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5 Important Lessons You Should Learn from Being Cut

By Brad MacDonald

 

As you progress through your hockey career, there becomes less and less available spots on teams that you are trying out for. For example, in minor hockey, you are only competing against 50 odd other players in your jurisdiction for 20 spots. In Midget hockey, there are 75 kids trying out for 10 available spots. And in Junior, there are 100+ players vying for 5 available spots. As you get older, you will quickly realize that it becomes increasingly more challenging to earn a spot on a team. Many players, go into tryouts, believing that they are going to make a team, only to later find out that they were cut. It can be very discouraging to be cut for the first, second or even tenth time. However, there are some key lessons each player can take away from being cut:

 

It is a privilege, not a right, to play competitive hockey. Be grateful.

Even though you have been cut from the AAA team, it is important to remember that you are privileged to be able to play competitive hockey. Many of your peers in school or in your neighbourhood can only dream of playing hockey at a high level. Many families cannot afford to pay for their kids to enroll in competitive hockey. Others do not have the talent required to play high-level hockey. Be grateful for the opportunities that hockey has provided you.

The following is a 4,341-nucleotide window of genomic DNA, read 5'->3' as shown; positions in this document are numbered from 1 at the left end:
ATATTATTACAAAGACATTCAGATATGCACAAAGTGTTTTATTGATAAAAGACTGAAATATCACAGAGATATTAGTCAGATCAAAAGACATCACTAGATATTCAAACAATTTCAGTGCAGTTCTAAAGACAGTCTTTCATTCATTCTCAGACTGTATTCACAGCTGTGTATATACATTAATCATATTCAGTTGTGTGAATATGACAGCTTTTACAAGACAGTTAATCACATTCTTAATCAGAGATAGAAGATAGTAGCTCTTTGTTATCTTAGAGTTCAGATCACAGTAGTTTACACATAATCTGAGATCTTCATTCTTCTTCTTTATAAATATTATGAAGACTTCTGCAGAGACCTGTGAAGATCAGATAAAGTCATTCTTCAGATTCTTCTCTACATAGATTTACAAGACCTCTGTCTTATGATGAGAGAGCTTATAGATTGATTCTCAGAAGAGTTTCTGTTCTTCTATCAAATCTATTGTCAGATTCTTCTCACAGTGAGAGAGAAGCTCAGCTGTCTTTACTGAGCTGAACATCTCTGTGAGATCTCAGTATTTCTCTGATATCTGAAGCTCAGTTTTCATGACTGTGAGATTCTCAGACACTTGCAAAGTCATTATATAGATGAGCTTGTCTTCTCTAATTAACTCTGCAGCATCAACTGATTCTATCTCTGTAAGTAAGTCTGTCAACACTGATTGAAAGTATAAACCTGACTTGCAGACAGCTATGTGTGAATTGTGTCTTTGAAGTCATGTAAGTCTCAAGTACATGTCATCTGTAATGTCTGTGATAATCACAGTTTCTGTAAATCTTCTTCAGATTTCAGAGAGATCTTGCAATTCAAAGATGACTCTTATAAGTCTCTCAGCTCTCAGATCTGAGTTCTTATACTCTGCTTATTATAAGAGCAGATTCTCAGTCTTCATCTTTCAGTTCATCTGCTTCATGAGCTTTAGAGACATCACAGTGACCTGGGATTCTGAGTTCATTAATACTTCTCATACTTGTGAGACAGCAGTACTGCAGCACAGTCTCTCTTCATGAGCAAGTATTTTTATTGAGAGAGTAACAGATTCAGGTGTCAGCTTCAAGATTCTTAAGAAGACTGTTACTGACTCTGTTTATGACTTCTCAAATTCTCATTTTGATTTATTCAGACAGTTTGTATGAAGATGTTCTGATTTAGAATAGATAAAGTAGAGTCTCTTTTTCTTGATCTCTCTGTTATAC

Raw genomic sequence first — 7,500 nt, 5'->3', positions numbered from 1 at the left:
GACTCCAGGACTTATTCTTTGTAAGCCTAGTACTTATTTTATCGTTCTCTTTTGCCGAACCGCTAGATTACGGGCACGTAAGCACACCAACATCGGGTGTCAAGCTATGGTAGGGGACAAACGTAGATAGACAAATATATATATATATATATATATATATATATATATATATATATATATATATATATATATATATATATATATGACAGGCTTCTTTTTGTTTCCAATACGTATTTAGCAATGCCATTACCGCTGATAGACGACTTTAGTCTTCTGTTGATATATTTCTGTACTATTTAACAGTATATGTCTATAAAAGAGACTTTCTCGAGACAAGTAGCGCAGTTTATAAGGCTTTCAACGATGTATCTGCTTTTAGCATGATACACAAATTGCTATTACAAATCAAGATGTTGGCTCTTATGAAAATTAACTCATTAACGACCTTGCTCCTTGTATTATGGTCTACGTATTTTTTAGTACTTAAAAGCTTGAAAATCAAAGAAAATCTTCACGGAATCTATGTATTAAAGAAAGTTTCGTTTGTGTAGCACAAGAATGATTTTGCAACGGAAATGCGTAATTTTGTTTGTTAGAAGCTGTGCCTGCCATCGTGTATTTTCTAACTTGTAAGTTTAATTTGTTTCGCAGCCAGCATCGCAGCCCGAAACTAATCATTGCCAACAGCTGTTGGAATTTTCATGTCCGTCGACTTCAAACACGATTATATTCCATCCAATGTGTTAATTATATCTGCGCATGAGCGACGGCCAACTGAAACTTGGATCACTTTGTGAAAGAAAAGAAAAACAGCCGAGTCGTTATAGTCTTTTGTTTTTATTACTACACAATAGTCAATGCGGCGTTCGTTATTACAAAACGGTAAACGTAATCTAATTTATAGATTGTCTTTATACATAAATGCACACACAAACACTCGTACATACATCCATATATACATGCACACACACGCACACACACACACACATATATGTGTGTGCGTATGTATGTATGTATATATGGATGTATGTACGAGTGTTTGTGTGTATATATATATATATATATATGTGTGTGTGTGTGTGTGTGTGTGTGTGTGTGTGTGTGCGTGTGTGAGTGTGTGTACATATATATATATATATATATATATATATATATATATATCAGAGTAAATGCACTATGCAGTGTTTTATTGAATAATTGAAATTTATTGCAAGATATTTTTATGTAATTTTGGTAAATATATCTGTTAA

Dealing with adversity

Just because you were cut, it does not mean that you cannot fulfill your dreams. By being, cut, you joined the exclusive class of athletes, who have been cut from teams before (Michael Jordan, Lionel Messi, Martin St. Louis, Adam Oates, Dan Boyle, Ed Belfour, etc.). These athletes have at least one thing in common: perseverance. They faced tremendous adversity, from being cut from teams, and came back stronger than ever. They use the adversity to fuel their fire, that ultimately led them to greatness.

 

Areas in which you need to improve

Obviously, you were cut for a reason. You were not good enough for that team, at that particular time. It is time to look in the mirror, and be honest with yourself. You need to determine areas in which you need to improve. Some areas, that you might look into improving or changing, include:

-Off ice habits: Getting proper rest, nutrition, workout regimes, etc.

-On-ice skills: Shot, skating, passing, etc.

-Work ethic: Playing a hard, two-way game. In most cases, you will need to earn the coaches trust in all three zones.

 

Hockey can be cut-throat

As with in life, hockey can be tremendously cut-throat. Often times, coaches are not going to hold your hand and monitor your progress, after being released from tryouts. You need to take matters into your own hands, to relaunch your hockey career.

 

 The key to preparation

If you fail to prepare, prepare to fail” is a great quote to live by. Were you joking around in the room, or were you properly preparing before your ice sessions? Did you get proper sleep, or were you up past midnight, scrolling through Facebook? There are many sacrifices that you need to make, in order to perform to the best of your abilities. Most elite hockey players have a routine in place, that they swear by. It enables them to get into a proper state of mind, prior to competition.

 

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